Inferiour causis ar quhilkis occupeis ane Realme, ane people, ane Citie, or ane house thairof. Cause thairof is standand vatter, sie as Stank, Pule, or Loch mofte corrupte, and filthie: Erd, dung, stinkand Clofettis, deid Cariounis vnbureit in speciale of inankynd quhilkis be similitude of nature is maist nocent to man, as euerie brutall is maist infestand and Pestilentiall to thair awin kynd. Forther continuall schouris of Veit with greit sowthin wynde, or the samin blawand from pestiferous placis. The caufe of pest in ane privat Citie is stinkand corruptioun and filth, quhilkis occupeis the commune streittis and gaittis, greit reik of colis without vinde to dispache the sam, corruptioun of Herbis, sie as Caill and growand Treis, Moist heuie sauer of Lynt, Hemp, & Ledder steipit in Vater. 8
What life was like for George Bannatyne specifically at this time is largely unknown. It is reasonable to assume that he was ensconced in a family estate outside of the city, though no clear historical evidence is available to confirm or deny this. What is certain is that Bannatyne clung dearly to the plague narrative, framing his work as the result of the imposed isolation and a project borne of this tribulation.10
A noble incitement to preservation is the focus of Sir Walter Scott’s veneration of Bannatyne himself, a man who ‘had the courageous energy to form and execute the plan of saving the literature of a whole nation’.11 This concept of preservation and curation permeates much understanding of the manuscript and its legacy, yet perhaps it relies too much upon the idea that Bannatyne was aware of the importance of his own act, and the textual afterlife it would enjoy.
The intentionality of Bannatyne’s praxis comes under scrutiny when considering the potential audience for a scribal manuscript in the 1560s, particularly on the advent of the printing press. Intriguing, MacDonald has also argued for the Bannatyne as a printed book that never came to fruition, lending some credence to the idea of preservation.12 What complicates this somewhat, is the simple fact that the manuscript was never printed under Bannatyne’s eye, and indeed, was not printed in any form at all until the 1700s. It seems likely that once the threat of plague had diminished, Bannatyne’s attentions turned elsewhere.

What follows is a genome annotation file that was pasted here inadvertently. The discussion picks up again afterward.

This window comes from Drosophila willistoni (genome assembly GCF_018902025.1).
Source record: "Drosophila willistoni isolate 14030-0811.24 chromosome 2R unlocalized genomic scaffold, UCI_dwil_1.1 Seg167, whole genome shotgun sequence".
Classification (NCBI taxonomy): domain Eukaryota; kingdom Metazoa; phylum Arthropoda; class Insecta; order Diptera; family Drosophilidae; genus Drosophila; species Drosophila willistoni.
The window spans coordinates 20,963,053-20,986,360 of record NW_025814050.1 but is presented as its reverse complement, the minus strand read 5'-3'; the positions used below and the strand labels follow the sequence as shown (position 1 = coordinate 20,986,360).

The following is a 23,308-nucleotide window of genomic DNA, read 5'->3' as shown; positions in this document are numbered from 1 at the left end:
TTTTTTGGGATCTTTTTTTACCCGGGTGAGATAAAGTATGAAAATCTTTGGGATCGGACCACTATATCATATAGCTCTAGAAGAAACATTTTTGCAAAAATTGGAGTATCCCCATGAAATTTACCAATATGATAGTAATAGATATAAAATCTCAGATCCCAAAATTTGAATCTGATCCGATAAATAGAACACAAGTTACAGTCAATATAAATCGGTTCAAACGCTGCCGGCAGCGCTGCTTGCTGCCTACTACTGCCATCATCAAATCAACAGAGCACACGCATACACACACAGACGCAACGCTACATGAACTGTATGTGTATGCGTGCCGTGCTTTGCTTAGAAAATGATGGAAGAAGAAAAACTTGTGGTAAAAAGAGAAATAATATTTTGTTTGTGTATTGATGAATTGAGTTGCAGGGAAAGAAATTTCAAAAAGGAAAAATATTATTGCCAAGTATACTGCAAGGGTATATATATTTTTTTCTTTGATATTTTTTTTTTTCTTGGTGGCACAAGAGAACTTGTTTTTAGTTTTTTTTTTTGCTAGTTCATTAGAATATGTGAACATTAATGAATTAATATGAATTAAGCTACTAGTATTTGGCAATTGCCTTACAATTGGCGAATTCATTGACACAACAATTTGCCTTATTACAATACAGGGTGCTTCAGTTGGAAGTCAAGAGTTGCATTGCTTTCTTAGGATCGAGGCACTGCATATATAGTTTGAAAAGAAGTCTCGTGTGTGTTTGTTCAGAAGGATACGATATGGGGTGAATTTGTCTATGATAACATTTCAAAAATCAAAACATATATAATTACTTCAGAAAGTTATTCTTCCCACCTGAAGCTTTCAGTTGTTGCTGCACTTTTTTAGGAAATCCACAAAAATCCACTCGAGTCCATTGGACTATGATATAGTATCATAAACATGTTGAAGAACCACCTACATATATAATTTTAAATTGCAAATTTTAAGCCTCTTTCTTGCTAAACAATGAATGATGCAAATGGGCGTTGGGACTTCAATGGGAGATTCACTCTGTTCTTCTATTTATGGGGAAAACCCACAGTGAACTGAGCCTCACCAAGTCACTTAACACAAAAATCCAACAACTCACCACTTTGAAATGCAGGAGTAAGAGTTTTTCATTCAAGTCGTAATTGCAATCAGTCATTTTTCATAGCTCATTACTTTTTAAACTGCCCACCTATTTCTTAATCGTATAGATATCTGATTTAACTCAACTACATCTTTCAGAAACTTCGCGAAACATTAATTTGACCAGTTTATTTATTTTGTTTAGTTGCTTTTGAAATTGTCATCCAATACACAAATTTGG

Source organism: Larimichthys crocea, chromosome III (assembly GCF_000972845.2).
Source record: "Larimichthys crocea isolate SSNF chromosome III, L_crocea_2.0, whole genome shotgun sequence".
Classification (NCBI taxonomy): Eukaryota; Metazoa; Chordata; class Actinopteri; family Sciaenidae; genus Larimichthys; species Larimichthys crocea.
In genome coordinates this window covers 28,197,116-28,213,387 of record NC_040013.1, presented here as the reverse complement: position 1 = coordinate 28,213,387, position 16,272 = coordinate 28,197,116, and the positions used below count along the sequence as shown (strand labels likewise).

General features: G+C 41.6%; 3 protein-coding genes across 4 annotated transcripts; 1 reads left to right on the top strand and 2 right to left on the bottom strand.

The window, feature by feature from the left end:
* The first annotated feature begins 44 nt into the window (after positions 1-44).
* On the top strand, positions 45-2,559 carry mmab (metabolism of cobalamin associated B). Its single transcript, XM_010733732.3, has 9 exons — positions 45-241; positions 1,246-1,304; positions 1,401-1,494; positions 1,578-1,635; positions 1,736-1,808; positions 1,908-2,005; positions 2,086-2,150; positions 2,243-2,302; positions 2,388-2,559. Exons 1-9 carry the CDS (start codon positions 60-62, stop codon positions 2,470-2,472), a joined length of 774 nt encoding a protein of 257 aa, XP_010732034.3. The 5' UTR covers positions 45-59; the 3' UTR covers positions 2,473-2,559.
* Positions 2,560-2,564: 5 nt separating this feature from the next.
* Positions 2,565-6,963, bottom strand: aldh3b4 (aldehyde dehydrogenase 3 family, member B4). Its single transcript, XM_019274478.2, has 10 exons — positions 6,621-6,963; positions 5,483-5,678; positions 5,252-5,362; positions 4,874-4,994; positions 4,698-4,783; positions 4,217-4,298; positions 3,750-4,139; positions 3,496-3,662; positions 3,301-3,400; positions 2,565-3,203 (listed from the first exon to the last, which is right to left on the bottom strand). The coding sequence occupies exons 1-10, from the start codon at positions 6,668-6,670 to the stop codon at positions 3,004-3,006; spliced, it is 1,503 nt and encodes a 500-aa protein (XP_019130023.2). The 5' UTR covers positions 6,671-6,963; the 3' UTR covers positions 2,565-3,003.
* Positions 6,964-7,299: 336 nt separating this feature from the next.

I do not believe that the Bannatyne manuscript is a static historical artefact. I believe that what the Bannatyne shows us is a recognisable process, not just of editing practice and curation, but of the ways in which times of trauma and catastrophe catalyse artistic and literary production in pointed and significant ways. Whether or not Bannatyne really compiled his work in three months in 1568, he drew upon the plague context as a motivation and endowment of meaning for his project. There is a distinctive element of solace in both the manuscript’s context and its content, but before considering the nature of solace both then and now, the question of preservation and access persists in parallels with 2020.
What can Bannatyne’s process and output teach us, in 2020, about the crucible of a pandemic? We are faced with a hard truth: since 1568, little has changed, and the question of access, true, unmitigated and democratic access to knowledge and texts is still not prioritised. It has, once again, taken a tragedy of epic proportions to focus our attention on the question of access to knowledge, and the facilitation of learning for all. In digitising the Bannatyne itself, we bring these troubling parallels into sharp relief, working once again to save the literature that Bannatyne privileged above others, with a view to finishing the job he started, this time with a serious focus on robust scholarship, durability and accessibility. Covid-19 has underwritten the importance of this act, exemplifying the need for primary sources that are not locked away in physical repositories inaccessible to students.
Beyond the more cynical prospect of preservation, there is also an argument for the act of collation as the embodiment of a search for solace. As the restrictions of Covid-19 spread across the world, endless think-pieces were published regarding methods of soothing oneself in enforced isolation. Translating this to Bannatyne’s time, it is unsurprising that Bannatyne chose to work on the completion of his manuscript in such a time. Clearly a well-read and well-educated man, his access to the texts reproduced in his manuscript is evident, and as Kindle purchases soar in 2020, it is reasonable to assume that so too did a fascination with literature and its capacity for comfort come into focus in 1568.
The need for control in uncertain times could find no better outlet, perhaps, than the reproduction of established and enjoyed verse. The categorisation of the manuscript is one of its key features and the third section in this instance comes into focus, entitled ‘Ballettis Mirry, And Uther Solatius Consaittis, Set Furth Be Divers Ancient Poyettis’.[fn13] There is much to unpack from this title alone. The search for humour, the ‘mirry’ in times of strife is human nature, and the idea of something ‘solatius’ draws to our attention the deep-rooted desire for solace in uncertain times. The reference to ‘Ancient Poyettis’ is curious - most of the content in the third section is far from classical, yet Bannatyne’s compunction to refer to the past and to the ways in which a time of unrest forces us to self-examine in relation to that which has gone before. In this section, more so than any other in the manuscript, I believe the nature of the manuscript as a product of ‘pest’ becomes plain.
I am currently sitting at my desk, in my apartment, a position I assume most days. Mornings are spent on academic administration tasks, and each afternoon in June I turn my attention to inputting as many poems as possible into the TEI framework I have adopted for this project. Due to the pandemic, and the repercussions for cancelled internships, academic teaching preparation and access to materials, I have lost around two months of project time. In amidst all the confusion and uncertainty of the pandemic, I think often about what Bannatyne must have felt in his own curation process.